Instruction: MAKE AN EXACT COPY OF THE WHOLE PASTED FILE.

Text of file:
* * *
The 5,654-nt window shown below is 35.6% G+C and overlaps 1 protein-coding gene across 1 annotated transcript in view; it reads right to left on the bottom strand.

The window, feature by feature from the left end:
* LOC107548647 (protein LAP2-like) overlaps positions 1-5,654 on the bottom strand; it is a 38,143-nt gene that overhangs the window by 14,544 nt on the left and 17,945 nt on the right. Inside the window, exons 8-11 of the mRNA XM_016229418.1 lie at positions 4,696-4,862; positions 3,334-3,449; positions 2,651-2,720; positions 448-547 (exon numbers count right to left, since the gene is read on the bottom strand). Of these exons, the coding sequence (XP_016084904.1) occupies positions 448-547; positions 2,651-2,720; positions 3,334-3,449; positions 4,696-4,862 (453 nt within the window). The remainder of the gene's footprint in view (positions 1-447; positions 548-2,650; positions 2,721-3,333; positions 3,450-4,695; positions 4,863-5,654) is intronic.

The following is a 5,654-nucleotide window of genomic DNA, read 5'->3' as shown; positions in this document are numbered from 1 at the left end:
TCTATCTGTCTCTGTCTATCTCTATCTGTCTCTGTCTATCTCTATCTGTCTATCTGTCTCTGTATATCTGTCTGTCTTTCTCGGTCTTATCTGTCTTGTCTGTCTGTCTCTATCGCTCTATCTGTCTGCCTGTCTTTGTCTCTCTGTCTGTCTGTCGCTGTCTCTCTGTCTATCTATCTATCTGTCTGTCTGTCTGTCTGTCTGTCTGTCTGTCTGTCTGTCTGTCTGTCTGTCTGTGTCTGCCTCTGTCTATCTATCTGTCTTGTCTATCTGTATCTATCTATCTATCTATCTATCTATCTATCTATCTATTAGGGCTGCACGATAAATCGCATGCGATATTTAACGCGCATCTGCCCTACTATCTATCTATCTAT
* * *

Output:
The 5,654-nt window shown below is 35.6% G+C and overlaps 1 protein-coding gene across 1 annotated transcript in view; it reads right to left on the bottom strand.

The window, feature by feature from the left end:
* LOC107548647 (protein LAP2-like) overlaps positions 1-5,654 on the bottom strand; it is a 38,143-nt gene that overhangs the window by 14,544 nt on the left and 17,945 nt on the right. Inside the window, exons 8-11 of the mRNA XM_016229418.1 lie at positions 4,696-4,862; positions 3,334-3,449; positions 2,651-2,720; positions 448-547 (exon numbers count right to left, since the gene is read on the bottom strand). Of these exons, the coding sequence (XP_016084904.1) occupies positions 448-547; positions 2,651-2,720; positions 3,334-3,449; positions 4,696-4,862 (453 nt within the window). The remainder of the gene's footprint in view (positions 1-447; positions 548-2,650; positions 2,721-3,333; positions 3,450-4,695; positions 4,863-5,654) is intronic.

The following is a 5,654-nucleotide window of genomic DNA, read 5'->3' as shown; positions in this document are numbered from 1 at the left end:
TCTATCTGTCTCTGTCTATCTCTATCTGTCTCTGTCTATCTCTATCTGTCTATCTGTCTCTGTATATCTGTCTGTCTTTCTCGGTCTTATCTGTCTTGTCTGTCTGTCTCTATCGCTCTATCTGTCTGCCTGTCTTTGTCTCTCTGTCTGTCTGTCGCTGTCTCTCTGTCTATCTATCTATCTGTCTGTCTGTCTGTCTGTCTGTCTGTCTGTCTGTCTGTCTGTCTGTCTGTCTGTGTCTGCCTCTGTCTATCTATCTGTCTTGTCTATCTGTATCTATCTATCTATCTATCTATCTATCTATCTATCTATTAGGGCTGCACGATAAATCGCATGCGATATTTAACGCGCATCTGCCCTACTATCTATCTATCTAT